Humans might never have appeared on Earth had an asteroid 66 million years ago hit a spot other than the one it did, a new BBC documentary suggests.
The asteroid that felled the dinosaurs hit a shallow sea near Mexico's Yucatan Peninsula, sending a dense cloud of sulfur into the atmosphere. The sky darkened, temperatures dropped, food sources vanished, and the dinosaurs keeled over.
But they might've avoided extinction had the 9-mile-wide asteroid hit Earth a few moments earlier or later, experts explain in The Day the Dinosaurs Died. Had Earth been positioned so that the asteroid hit deep ocean, a much smaller cloud of sulfur would've been released and sunlight likely would've penetrated it, experts say, per the BBC.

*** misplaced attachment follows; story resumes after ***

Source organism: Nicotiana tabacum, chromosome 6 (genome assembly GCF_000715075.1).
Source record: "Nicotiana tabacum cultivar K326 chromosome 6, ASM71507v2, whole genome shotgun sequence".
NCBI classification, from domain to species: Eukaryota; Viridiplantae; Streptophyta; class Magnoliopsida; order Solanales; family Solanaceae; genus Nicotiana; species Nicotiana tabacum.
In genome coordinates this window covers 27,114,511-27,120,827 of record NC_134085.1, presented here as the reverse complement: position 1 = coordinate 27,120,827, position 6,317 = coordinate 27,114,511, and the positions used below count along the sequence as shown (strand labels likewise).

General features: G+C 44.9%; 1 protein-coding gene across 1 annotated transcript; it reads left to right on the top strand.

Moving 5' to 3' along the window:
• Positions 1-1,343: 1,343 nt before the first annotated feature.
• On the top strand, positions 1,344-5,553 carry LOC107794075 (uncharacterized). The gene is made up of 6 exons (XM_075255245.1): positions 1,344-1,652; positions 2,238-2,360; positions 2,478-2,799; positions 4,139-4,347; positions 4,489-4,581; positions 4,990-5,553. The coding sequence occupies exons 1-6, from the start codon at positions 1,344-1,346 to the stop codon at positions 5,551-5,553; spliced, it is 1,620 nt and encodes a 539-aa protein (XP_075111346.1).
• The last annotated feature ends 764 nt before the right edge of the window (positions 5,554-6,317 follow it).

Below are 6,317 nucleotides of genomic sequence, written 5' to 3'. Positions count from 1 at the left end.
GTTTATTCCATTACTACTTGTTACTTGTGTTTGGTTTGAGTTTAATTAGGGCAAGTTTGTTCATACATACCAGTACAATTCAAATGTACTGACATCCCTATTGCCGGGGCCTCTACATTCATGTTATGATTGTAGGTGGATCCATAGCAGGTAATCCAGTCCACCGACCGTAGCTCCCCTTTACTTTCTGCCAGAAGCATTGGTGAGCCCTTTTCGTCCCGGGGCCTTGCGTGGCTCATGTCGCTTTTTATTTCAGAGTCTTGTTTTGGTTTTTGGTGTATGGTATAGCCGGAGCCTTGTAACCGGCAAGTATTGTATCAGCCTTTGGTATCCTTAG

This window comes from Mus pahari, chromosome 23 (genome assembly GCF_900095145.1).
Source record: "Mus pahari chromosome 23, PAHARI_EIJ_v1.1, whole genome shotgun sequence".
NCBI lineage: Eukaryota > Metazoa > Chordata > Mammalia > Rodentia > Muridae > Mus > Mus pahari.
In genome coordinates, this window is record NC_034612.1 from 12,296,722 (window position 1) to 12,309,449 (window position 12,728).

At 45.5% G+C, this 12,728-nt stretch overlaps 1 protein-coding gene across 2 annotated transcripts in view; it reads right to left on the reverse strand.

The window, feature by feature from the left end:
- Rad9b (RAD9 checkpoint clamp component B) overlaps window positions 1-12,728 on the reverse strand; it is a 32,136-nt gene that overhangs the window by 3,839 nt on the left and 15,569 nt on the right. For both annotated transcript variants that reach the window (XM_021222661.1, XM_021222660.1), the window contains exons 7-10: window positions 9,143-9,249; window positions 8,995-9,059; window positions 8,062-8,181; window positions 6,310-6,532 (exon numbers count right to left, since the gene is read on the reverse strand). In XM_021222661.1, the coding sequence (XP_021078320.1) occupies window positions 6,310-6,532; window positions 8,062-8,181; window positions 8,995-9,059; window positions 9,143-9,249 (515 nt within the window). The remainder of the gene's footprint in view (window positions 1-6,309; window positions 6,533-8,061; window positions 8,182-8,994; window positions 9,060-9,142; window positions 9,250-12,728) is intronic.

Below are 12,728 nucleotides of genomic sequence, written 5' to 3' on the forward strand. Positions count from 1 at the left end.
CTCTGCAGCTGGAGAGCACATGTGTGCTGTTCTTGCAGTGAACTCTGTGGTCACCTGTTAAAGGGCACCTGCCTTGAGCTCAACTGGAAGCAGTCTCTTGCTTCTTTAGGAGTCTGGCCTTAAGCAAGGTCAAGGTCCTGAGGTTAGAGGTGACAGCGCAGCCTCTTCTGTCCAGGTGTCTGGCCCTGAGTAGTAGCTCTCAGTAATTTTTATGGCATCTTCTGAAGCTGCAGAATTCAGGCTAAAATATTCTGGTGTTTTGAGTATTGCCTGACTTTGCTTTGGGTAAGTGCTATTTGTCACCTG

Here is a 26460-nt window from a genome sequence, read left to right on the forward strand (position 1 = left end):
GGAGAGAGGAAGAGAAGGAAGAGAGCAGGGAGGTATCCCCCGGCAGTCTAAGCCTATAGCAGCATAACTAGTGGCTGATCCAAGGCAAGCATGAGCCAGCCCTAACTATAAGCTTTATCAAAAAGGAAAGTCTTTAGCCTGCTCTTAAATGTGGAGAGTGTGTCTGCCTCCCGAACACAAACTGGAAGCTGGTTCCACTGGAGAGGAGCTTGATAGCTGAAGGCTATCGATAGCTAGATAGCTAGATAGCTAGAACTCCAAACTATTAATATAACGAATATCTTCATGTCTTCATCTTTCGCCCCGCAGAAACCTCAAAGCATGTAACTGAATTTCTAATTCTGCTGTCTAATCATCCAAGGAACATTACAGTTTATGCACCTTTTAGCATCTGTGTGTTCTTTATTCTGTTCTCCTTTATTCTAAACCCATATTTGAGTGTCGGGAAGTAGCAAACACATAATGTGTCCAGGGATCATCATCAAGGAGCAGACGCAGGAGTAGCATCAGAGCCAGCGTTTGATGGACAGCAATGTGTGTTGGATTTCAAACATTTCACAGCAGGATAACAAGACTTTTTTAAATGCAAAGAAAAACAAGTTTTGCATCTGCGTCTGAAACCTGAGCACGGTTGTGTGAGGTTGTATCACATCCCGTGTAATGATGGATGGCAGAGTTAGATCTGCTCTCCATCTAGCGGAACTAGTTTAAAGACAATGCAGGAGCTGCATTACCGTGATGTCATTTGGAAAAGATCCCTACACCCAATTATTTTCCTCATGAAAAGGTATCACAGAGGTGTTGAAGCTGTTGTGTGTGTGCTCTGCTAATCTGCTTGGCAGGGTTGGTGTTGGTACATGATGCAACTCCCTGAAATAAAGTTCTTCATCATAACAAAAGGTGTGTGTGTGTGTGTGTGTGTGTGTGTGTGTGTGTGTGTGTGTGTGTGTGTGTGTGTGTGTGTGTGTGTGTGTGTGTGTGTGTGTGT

Scientists pulled rock cores from the Gulf of Mexico's Chicxulub crater that show the asteroid, traveling at 40,000mph, hit Earth with the energy of 10 billion atomic bombs and left a hole 111 miles wide by 20 miles deep, reports Yahoo.
It would've killed anything within a 600-mile radius, reports the New York Post, but 25,000 fossil fragments found in New Jersey suggest animals far away died within months at most as 100 billion tons of sulfates clouded the atmosphere.
"That would be enough to cool the planet for a decade and wipe out most life," says a study co-leader. Could you have had a pet T.
Rex if things had worked out differently? Not likely. Mammals only appeared 500,000 years after the impact, a BBC presenter notes. "With the dinosaurs gone, suddenly the landscape was empty of competitors and ripe with possibilities. Chances are, if it wasn't for that asteroid, we wouldn't be here." (Dinosaurs were in trouble before the asteroid.)
This article originally appeared on Newser: Asteroid That Wiped Out Dinosaurs Hit in Exact Wrong Place